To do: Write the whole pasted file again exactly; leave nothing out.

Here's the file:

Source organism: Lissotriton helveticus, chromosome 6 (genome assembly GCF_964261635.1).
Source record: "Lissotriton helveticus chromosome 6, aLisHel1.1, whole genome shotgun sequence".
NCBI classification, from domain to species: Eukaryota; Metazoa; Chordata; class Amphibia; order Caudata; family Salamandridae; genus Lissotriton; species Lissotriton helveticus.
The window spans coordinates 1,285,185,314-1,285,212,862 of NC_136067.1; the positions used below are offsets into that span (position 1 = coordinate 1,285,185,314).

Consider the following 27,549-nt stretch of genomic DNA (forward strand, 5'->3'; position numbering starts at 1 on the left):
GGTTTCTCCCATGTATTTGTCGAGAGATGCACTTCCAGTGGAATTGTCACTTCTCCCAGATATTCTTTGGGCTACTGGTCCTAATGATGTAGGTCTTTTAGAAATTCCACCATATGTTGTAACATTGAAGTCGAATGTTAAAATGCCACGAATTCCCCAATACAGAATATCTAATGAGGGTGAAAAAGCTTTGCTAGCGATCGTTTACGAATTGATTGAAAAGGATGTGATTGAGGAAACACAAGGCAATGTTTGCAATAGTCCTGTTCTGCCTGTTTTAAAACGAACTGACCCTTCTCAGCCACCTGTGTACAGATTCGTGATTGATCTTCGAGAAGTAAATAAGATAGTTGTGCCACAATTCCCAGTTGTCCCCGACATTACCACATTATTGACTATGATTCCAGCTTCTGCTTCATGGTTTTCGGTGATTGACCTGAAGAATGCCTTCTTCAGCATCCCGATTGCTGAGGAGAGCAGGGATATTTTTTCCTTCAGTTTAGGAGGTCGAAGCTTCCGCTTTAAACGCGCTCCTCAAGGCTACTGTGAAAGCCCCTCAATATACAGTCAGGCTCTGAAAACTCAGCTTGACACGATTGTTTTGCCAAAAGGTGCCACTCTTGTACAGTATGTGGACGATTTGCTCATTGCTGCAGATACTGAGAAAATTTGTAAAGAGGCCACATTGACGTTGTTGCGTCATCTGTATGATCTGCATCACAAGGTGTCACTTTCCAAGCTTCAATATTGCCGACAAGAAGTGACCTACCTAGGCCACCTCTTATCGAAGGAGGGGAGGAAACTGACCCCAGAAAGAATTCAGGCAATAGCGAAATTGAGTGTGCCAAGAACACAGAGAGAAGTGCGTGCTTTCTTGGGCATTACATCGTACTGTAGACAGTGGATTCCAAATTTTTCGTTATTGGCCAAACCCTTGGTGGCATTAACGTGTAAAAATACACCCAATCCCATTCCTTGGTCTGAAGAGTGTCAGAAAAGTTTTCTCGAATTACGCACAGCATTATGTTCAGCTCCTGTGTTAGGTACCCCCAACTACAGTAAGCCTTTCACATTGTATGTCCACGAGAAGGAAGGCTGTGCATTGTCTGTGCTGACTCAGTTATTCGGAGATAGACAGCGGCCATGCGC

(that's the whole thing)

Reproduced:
Source organism: Lissotriton helveticus, chromosome 6 (genome assembly GCF_964261635.1).
Source record: "Lissotriton helveticus chromosome 6, aLisHel1.1, whole genome shotgun sequence".
NCBI classification, from domain to species: Eukaryota; Metazoa; Chordata; class Amphibia; order Caudata; family Salamandridae; genus Lissotriton; species Lissotriton helveticus.
The window spans coordinates 1,285,185,314-1,285,212,862 of NC_136067.1; the positions used below are offsets into that span (position 1 = coordinate 1,285,185,314).

Consider the following 27,549-nt stretch of genomic DNA (forward strand, 5'->3'; position numbering starts at 1 on the left):
GGTTTCTCCCATGTATTTGTCGAGAGATGCACTTCCAGTGGAATTGTCACTTCTCCCAGATATTCTTTGGGCTACTGGTCCTAATGATGTAGGTCTTTTAGAAATTCCACCATATGTTGTAACATTGAAGTCGAATGTTAAAATGCCACGAATTCCCCAATACAGAATATCTAATGAGGGTGAAAAAGCTTTGCTAGCGATCGTTTACGAATTGATTGAAAAGGATGTGATTGAGGAAACACAAGGCAATGTTTGCAATAGTCCTGTTCTGCCTGTTTTAAAACGAACTGACCCTTCTCAGCCACCTGTGTACAGATTCGTGATTGATCTTCGAGAAGTAAATAAGATAGTTGTGCCACAATTCCCAGTTGTCCCCGACATTACCACATTATTGACTATGATTCCAGCTTCTGCTTCATGGTTTTCGGTGATTGACCTGAAGAATGCCTTCTTCAGCATCCCGATTGCTGAGGAGAGCAGGGATATTTTTTCCTTCAGTTTAGGAGGTCGAAGCTTCCGCTTTAAACGCGCTCCTCAAGGCTACTGTGAAAGCCCCTCAATATACAGTCAGGCTCTGAAAACTCAGCTTGACACGATTGTTTTGCCAAAAGGTGCCACTCTTGTACAGTATGTGGACGATTTGCTCATTGCTGCAGATACTGAGAAAATTTGTAAAGAGGCCACATTGACGTTGTTGCGTCATCTGTATGATCTGCATCACAAGGTGTCACTTTCCAAGCTTCAATATTGCCGACAAGAAGTGACCTACCTAGGCCACCTCTTATCGAAGGAGGGGAGGAAACTGACCCCAGAAAGAATTCAGGCAATAGCGAAATTGAGTGTGCCAAGAACACAGAGAGAAGTGCGTGCTTTCTTGGGCATTACATCGTACTGTAGACAGTGGATTCCAAATTTTTCGTTATTGGCCAAACCCTTGGTGGCATTAACGTGTAAAAATACACCCAATCCCATTCCTTGGTCTGAAGAGTGTCAGAAAAGTTTTCTCGAATTACGCACAGCATTATGTTCAGCTCCTGTGTTAGGTACCCCCAACTACAGTAAGCCTTTCACATTGTATGTCCACGAGAAGGAAGGCTGTGCATTGTCTGTGCTGACTCAGTTATTCGGAGATAGACAGCGGCCATGCGC